Background checks are an invaluable piece of any investigation. But what constitutes a thorough background check? Many people think they know what a background check is in today’s digital age and believe it’s a simple name search in a public database, which anyone can get for pennies on the dollar. So, many ask themselves why they need to pay for a thorough background check with an investigator and if additional information will be discovered? The short answer is yes. An invaluable piece of information may be discovered. As the saying goes, you don’t know what you don’t know.
Let’s look at this from a claims perspective. XYZ Trucking has a driver going through a busy construction zone. As the lanes merge into a single, compacted lane, a small sedan darts in front of the truck, only to start slowing down and riding its brakes. At the same time, another sedan attempts the same thing but is seemingly unable to merge because of the first sedan, resulting in a collision. The truck driver had a dashcam, and the collision looks suspicious. Suspicion alone obviously isn’t enough to deny a claim. However, more information comes to light when your subrogation investigator gets involved. In addition to the usual scene investigation, recorded statements, etc., the investigator conducts background checks on all parties involved. The investigator’s database reports don’t immediately show any red flags other than a traffic ticket or two. In the course of independently verifying the information contained within the database reports, it’s discovered the drivers of both sedans are neighbors, both of their driving records indicate automobile accidents within the last five years, and both were involved in lawsuits related to automobile collisions within the last two.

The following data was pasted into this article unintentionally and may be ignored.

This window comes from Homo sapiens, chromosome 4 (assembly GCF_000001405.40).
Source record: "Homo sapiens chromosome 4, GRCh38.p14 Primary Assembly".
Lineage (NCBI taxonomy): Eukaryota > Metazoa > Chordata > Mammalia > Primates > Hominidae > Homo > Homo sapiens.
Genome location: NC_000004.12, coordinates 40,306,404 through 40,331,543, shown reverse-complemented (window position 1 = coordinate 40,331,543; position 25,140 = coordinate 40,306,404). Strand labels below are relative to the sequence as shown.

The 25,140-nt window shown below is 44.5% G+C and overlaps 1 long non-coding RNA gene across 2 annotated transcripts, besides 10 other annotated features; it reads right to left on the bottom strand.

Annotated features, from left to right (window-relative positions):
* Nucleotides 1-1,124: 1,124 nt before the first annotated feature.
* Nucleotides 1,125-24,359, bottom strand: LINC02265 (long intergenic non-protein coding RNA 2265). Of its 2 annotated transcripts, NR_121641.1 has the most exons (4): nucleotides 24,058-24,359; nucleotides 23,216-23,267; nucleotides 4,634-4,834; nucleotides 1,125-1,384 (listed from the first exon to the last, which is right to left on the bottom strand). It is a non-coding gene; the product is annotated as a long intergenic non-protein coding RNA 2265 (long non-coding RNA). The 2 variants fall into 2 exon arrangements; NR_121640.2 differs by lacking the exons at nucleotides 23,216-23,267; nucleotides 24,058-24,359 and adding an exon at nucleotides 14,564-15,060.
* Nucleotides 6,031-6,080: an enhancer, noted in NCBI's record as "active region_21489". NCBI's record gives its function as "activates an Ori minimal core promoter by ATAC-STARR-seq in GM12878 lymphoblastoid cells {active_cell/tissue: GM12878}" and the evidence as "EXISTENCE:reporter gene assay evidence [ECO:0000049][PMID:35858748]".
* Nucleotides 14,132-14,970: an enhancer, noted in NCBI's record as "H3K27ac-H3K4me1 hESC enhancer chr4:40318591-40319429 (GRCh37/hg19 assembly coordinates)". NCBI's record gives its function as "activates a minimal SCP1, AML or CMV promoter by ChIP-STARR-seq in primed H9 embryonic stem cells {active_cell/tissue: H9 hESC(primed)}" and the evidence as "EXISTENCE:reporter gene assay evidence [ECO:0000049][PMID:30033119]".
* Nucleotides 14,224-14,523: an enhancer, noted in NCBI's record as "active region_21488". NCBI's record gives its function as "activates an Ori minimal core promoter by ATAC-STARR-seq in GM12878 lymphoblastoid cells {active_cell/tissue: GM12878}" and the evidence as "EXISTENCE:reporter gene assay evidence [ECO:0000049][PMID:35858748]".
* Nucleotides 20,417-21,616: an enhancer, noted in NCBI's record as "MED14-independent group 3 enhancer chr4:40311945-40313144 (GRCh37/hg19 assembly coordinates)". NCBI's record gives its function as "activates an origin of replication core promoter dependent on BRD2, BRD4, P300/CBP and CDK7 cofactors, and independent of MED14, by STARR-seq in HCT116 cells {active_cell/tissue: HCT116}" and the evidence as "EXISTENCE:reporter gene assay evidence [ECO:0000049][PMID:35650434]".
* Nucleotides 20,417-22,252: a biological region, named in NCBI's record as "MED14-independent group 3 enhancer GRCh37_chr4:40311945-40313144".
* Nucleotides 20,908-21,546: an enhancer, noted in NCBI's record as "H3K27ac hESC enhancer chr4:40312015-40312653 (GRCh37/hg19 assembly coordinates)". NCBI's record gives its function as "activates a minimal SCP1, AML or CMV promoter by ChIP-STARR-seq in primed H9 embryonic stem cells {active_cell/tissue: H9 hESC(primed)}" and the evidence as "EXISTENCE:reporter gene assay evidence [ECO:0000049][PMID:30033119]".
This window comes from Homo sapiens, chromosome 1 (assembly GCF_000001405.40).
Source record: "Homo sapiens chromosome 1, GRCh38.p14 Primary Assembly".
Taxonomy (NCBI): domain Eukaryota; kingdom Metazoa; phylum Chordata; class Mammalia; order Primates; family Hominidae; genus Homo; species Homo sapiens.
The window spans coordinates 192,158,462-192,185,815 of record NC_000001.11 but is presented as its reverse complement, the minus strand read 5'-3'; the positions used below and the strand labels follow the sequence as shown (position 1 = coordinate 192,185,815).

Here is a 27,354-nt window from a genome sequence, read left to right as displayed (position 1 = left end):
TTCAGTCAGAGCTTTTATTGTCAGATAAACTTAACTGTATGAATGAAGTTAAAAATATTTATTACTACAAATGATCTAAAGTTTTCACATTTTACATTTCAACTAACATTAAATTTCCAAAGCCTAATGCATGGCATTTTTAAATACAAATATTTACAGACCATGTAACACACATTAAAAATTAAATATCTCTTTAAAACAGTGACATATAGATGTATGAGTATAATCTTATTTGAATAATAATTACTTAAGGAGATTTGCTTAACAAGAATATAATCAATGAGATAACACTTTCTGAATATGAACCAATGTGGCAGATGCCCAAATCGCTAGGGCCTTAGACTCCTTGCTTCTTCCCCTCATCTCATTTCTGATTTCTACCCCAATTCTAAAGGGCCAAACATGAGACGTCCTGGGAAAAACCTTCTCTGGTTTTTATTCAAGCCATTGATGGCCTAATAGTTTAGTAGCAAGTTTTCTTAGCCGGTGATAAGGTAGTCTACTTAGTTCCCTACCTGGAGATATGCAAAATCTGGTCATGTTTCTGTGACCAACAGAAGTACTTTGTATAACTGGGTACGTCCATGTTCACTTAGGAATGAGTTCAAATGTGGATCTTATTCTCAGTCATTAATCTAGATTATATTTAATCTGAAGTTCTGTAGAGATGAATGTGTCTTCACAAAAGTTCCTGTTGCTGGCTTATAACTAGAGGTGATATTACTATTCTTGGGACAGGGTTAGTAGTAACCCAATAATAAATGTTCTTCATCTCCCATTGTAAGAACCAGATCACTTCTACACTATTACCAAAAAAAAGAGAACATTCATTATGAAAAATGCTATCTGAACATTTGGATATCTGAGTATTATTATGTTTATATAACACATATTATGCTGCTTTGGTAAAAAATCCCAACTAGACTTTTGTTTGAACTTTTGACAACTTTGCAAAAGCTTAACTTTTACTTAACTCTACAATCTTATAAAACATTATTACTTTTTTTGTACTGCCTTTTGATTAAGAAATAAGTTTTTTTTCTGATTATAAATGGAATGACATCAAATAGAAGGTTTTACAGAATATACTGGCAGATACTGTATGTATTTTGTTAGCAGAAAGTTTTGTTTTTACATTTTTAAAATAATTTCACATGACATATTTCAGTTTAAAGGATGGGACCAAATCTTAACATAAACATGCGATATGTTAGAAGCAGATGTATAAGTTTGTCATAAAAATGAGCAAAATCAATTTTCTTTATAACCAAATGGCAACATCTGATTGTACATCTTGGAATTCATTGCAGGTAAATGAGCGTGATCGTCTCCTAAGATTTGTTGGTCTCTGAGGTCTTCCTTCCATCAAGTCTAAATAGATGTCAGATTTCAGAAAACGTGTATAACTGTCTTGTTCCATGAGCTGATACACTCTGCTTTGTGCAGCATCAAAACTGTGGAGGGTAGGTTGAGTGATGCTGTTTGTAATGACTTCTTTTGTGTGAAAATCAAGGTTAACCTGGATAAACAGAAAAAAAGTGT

In the meantime, the claimant has already hired an attorney, who has made a demand for policy limits. Now, you need to fend off a lawsuit before it’s filed. The investigator continues his background research, obtaining court pleadings with injury claims matching those in the current attorney demand letter. Now you have justification for incurring the expense of a medical canvass, which reveals a decade-long record of obtaining prescription medications and a little surprise. While the claimant was listed as having been transported by ambulance to a local hospital, the hospital has absolutely no record of any such patient receiving services. Because of the thorough background check, you not only have justification to initially deny the injury portion of the claim, but sufficient justification for the issuance of subpoenas should the claimant’s attorney follow through with filing suit, and the basis for impeaching any false statements made through the discovery process, or in deposition. While an investigator cannot guarantee what the results of any portion of an investigation might be, the above indicates the necessity and value of a thorough background check, as the example above contains a combination of facts obtained from three real claims investigations.
The next time you have a suspicious claim on your desk, call Preferred Intelligence at 214-785-4504 and begin with a thorough background check of all parties involved.